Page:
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British NRIs expect immigration cuts, pro-rich policies

NRIs may well grit their teeth at the new Conservative-Lib Dem government. The new British government will probably come down hard on immigration and introduce economic policies that help the rich. Plus, the Tories usually have cool relations with India.

Never mind that many of the estimated 2.5 million Asians voted for the Tories and Lib Dems. The rich Hindu NRIs usually vote for the Conservatives to protect their business interests but Muslims, angry at Britain's invasion of Iraq and Afghanistan, voted for the Conservatives. From a record number of 89 Asian candidates, including 30 from the Conservatives, 18 have been elected.

A businessman in Leicester, Jolly Seth, said: "What we see now is a change in the Asian voting pattern. Traditionally, they have been Labour supporters, but today the Lib Dems are pulling in a lot of Asian support, especially from the young professionals. Mostly, Asian business people did not vote Labour as they feel they are suffering because of their policies; the working class are unemployed, and they blame the Labour government."

London-based author and journalist Shamlal Puri said: "Labour has traditionally had a soft spot for Asian candidates as they lay great value on the Asian vote. Conservatives are not pro-Asian in many ways and just give lip service to capture the Asian vote. A lot of British Asians turned to their Labour MPs for help in bringing their relatives to Britain on compassionate grounds when the immigration laws blocked their entry. The Labour Party has encouraged enterprise involving Asians."

"The Conservatives are seen pro-white with little to contribute to the Asian diaspora here. But the Tories have taken note of this and have now thrown an olive branch to the minorities here," Puri added.

A property owner and entrepreneur, Renuka Bhatt-Dhalla, said, "Britain desperately needs bold, decisive government with dynamic economic policies if we are to avoid the nightmare into which Greece has plunged. The Asians can expect tighter immigration control; so it will probably affect them in terms of calling their friends and family to visit Britain, or marrying foreigners.

"I feel the Labour party is the closest to the aspiration of Asians because I have lived in this country for 45 years and it was the Labour government that settled the Ugandan Asians with great compassion. The majority of these Asians are now quite well-to-do and have contributed to Britain's economy."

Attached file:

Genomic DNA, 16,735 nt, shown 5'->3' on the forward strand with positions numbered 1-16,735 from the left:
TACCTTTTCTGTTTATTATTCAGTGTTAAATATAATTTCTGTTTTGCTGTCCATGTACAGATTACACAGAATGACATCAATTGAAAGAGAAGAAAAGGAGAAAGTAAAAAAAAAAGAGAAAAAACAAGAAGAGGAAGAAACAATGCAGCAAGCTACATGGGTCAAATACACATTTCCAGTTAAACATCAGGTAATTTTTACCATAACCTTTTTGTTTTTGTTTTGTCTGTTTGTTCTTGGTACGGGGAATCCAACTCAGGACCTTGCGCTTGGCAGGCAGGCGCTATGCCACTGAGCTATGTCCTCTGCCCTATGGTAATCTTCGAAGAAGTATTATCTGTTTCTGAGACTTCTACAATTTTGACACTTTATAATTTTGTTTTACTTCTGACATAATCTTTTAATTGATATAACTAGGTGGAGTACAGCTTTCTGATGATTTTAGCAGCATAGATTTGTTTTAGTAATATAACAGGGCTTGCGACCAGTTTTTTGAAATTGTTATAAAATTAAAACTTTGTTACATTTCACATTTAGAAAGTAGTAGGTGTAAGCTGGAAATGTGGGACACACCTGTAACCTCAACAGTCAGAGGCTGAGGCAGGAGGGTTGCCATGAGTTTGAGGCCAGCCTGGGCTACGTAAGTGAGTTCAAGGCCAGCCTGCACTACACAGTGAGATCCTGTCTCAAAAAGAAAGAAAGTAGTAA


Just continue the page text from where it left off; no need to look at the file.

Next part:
She said Labour councillors always take great interest in Asians' cultural activities and are always present at their functions.

"Recently, they all attended a Holi function organised by the Asian community and it was nice to see the councillors covered with the colours of Holi and really enjoying themselves," she added.

Leading businessman and philanthropist Raj Loomba said: "Immigration is of crucial importance for Asians. It is felt that it needs to be controlled from both eastern Europe and other countries. Unskilled workers may not be allowed as there is high unemployment here. The economic policies need to boost business for the turnaround."

A broadcaster, Chaman Lal Chaman, said: "The Conservatives have decided to cut immigration from the non-EU countries, whereas Lib Dems will grant amnesty to all illegal immigrants living in the country for the last 10 years. Let us see how they compromise in this issue. The total number of illegal immigrants is estimated to be around a million people. Both the Conservatives and Labour believe that this amnesty will send a signal of safe passage to further influx of illegal immigrants. The Conservatives have promised a stricter border controls."

Although the Labour party had very cordial relations with India - after all, it was Labour that was in favour of independence for India - the Tories have no choice but to establish good ties too.

"The British need India more than India needs them. India's services industry is a valuable asset to Britain because in the current credit crunch they have to turn to countries like India to obtain these services at lower costs. India is a major trading partner and an investor in Britain," Puri said.

Adds Chaman, "Labour ministers who have been visiting India have shown a great deal of interest in India as a major emerging economic power and of major investors like Tata and Mittal who own major British companies. Mittal is the wealthiest person in Britain, and he still holds an Indian passport. Now the new government will have to establish strong Indo-British ties."